Meraki Extreme Makeover with LucidCharts

Meraki Extreme Makeover with LucidCharts

While the Meraki offering makes things a lot easier to manage the day to day items at a logical level. However at the physical layer when something goes wrong you need to be buttoned up. Even though no one will ever see this (usually) it does make a lot of difference for TTR numbers. 

 

Project objective:

To be able to identify each run to provide faster resolution to network issues while creating a dynamically updated network and allocation status to various departments. 

 

Scope:

Four buildings that were interconnected via Meraki site-to-site hub( mesh), a mixture of 30 Meraki switches, a mixture of various Meraki MX firewalls and 50 MR access points. 

 

Outcome:

By using Meraki's offerings we linked into LucidCharts so that anyone in the team or designated department could know a port status. This allowed for quick visual identification and made it easier for tier 1 support folks to understand the various states of the network. This also allowed us to tag certain ports which had to adhere to compliance requirements 

 

 

Comments
PhilipDAth
Kind of a big deal

How did you link into LucidChart?

UCcert
Kind of a big deal

Ditto, we use Lucidcharts. How did you integrate the two?

Jwiley78
Building a reputation

I would like to know also.  I've been manually creating Lucide Charts all week for new clients.  To link this with Meraki would be awesome.

ERamon
Conversationalist

Hi All - 

 

I wish there was a more elegant manner to say how it linked up but here are the core steps and video links needed. Also please note, I do not use this solution to show up/down states in realtime.... reason there appears to be a 2-minute polling frequency from Meraki. In addition, when you place in LucidCharts delay... about 1 minute (if the digram is open) you are looking at a 3 to 5-minute possible delay. My preference is to conduct a 60-second polling interval externally mixed with logs that are streaming out to my ELK stack.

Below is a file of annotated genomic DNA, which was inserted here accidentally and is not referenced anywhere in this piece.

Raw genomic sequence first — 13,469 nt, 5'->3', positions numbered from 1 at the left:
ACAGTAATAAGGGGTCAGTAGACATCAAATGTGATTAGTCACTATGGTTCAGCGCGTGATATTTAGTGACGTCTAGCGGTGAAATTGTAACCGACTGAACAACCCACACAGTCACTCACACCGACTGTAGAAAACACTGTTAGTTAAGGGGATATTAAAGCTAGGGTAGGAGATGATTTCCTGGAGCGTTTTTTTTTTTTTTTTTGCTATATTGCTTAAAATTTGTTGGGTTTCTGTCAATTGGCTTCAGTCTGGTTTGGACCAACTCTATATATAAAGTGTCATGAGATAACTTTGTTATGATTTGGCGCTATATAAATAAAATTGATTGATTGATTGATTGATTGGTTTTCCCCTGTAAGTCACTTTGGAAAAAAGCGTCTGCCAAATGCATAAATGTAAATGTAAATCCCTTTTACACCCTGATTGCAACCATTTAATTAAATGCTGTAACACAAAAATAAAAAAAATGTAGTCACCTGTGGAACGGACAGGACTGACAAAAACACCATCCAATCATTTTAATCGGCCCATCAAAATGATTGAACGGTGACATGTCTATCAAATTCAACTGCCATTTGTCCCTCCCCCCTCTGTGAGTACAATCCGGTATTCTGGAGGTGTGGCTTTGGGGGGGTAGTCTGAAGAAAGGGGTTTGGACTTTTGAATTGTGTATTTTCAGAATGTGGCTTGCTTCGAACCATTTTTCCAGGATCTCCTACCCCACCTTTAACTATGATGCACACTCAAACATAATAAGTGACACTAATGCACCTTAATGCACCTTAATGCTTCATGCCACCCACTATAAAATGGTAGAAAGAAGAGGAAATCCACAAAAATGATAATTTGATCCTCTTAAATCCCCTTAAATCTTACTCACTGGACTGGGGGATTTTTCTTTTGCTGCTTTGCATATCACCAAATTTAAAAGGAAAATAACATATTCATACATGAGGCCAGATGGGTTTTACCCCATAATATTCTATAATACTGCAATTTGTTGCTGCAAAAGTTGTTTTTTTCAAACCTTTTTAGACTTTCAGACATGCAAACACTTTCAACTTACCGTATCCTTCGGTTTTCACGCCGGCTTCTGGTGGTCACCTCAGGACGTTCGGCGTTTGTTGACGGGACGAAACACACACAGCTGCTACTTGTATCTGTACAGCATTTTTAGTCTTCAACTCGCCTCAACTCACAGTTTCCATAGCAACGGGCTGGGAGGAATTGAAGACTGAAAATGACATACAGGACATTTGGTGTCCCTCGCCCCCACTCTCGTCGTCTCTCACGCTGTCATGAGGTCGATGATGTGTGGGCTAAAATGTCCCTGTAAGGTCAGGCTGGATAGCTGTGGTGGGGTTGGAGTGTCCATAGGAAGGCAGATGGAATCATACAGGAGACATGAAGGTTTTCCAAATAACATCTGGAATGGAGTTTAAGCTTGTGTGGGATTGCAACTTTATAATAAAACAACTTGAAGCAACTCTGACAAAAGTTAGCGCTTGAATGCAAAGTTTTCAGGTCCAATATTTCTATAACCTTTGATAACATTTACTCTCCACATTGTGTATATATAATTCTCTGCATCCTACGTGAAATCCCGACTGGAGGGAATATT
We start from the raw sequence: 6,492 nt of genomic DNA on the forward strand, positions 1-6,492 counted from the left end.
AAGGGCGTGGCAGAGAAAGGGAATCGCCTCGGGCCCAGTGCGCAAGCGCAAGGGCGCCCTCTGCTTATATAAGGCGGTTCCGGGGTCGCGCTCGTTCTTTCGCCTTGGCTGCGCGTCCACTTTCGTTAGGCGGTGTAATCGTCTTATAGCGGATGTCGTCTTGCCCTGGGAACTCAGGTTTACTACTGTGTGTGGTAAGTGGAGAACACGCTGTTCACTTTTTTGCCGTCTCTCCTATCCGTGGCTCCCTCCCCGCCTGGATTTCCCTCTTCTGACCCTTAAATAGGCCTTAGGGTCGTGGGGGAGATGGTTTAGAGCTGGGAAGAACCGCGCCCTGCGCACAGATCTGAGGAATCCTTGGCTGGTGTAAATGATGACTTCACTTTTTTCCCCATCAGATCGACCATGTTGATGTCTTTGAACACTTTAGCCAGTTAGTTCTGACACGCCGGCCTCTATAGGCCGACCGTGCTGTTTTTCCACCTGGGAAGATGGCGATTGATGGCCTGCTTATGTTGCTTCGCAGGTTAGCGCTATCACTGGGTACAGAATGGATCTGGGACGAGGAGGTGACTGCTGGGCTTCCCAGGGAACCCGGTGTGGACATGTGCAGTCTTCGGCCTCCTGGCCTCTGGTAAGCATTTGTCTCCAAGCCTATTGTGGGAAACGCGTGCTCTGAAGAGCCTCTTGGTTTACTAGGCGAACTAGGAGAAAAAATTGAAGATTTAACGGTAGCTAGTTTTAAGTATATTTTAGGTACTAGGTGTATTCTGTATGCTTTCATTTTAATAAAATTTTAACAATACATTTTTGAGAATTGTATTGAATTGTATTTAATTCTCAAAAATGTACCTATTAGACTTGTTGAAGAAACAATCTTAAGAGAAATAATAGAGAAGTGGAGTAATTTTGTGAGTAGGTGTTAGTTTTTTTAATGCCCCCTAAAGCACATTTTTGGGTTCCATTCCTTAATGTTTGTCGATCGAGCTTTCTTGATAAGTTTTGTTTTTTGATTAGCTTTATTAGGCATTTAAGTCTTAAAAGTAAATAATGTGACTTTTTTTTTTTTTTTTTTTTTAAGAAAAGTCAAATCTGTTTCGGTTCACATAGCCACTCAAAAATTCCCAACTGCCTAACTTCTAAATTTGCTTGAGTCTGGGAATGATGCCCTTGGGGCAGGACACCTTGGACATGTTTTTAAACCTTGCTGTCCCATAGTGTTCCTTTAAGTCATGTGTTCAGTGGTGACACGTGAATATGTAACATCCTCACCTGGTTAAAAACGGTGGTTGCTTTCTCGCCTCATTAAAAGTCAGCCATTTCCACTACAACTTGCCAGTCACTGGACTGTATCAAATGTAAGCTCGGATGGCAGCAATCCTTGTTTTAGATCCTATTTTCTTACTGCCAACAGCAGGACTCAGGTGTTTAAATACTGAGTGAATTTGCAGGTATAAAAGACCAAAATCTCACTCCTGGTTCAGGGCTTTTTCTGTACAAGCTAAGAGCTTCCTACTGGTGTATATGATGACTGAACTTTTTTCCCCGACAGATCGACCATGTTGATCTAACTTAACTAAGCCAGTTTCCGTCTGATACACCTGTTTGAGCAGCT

For me, this solution is more eye candy,  a method to share the information which is not real-time and most importantly to bring in proper governance/change control to the network. 

 

Tools Needed Version 1:

- LucidCharts account that allows data linking

- Floor plan (whatever image you want to you use as a base to overlay network data on)

 (Here is a video link on how to actually link: https://www.youtube.com/watch?v=EkCJzx7HAAc  )

- Google Sheets (The middle man) 

- Initial network dump via Meraki CSV file of port configuration 

- Update workflow & documentation requirements (<-- This is the true key)

 

Tools Needed Version 2 [Work in Progress]:

- LucidCharts account that allows data linking

- Floor plan (whatever image you want to you use as a base to overlay network data on)

 (Here is a video link on how to actually link: https://www.youtube.com/watch?v=EkCJzx7HAAc  )

- Google Sheets 

- Update workflow & documentation requirements (<-- This is the true key)

- *** Make Meraki API calls that transfer into JSON to update Google Sheets. Still working on this.

 

[I would give you all detailed steps but I do not have a Meraki switch in my lab environment.... pssssst Meraki Gods any way I can get a small Switch with POE to develop against? XOXO) 

 

VERSION 1:

Step 1 -

Export your data to CSV

 

Step 2 - 

Import data into a Google Sheet and clean up the data to be sure it's normalized. I would say this was a bigger task than I thought since there were different naming schemas used over the years. The reason this is important is so that LucidCharts can properly read it and present it correctly. For me, this was a few change requests to ensure things were logically named correctly at the port level. Also, you will need to place proper security controls around the Google sheet since this is what LucidCharts hits.

 

Step 3 - 

Follow the link/video below on how to link data into LucidCharts. The cool thing is since LucidCharts dynamically updates itself your display will update within a minute.

 https://www.youtube.com/watch?v=EkCJzx7HAAc 

 

Step 4: 

Ensure you and your team understands that you need to properly document network changes which now includes this new Google Sheet. From my perspective, since physical network changes do not occur very often now that physical lines are properly identified and ports our logically mapped. This is why this works. In addition, if something did need to physically move since everything is already mapped this still works. [At least in this enviorment] Equally, however!!! This is why version 2 is being worked on, who really wants to update a Google Sheet. BTW I did find this link... however I haven't played with the code https://www.reddit.com/r/meraki/comments/c23ral/export_switch_ports_to_csv_using_python/ )

 

Also here is another helpful link I am looking into ..... now that I know it exists  (doh)

https://developer.cisco.com/codeexchange/github/repo/meraki/automation-scripts/

 

Let me know if you have more questions. 

 

- Ed

 

van604
Getting noticed

thanks for the insight and all the tinkering, gonna give it a try thanks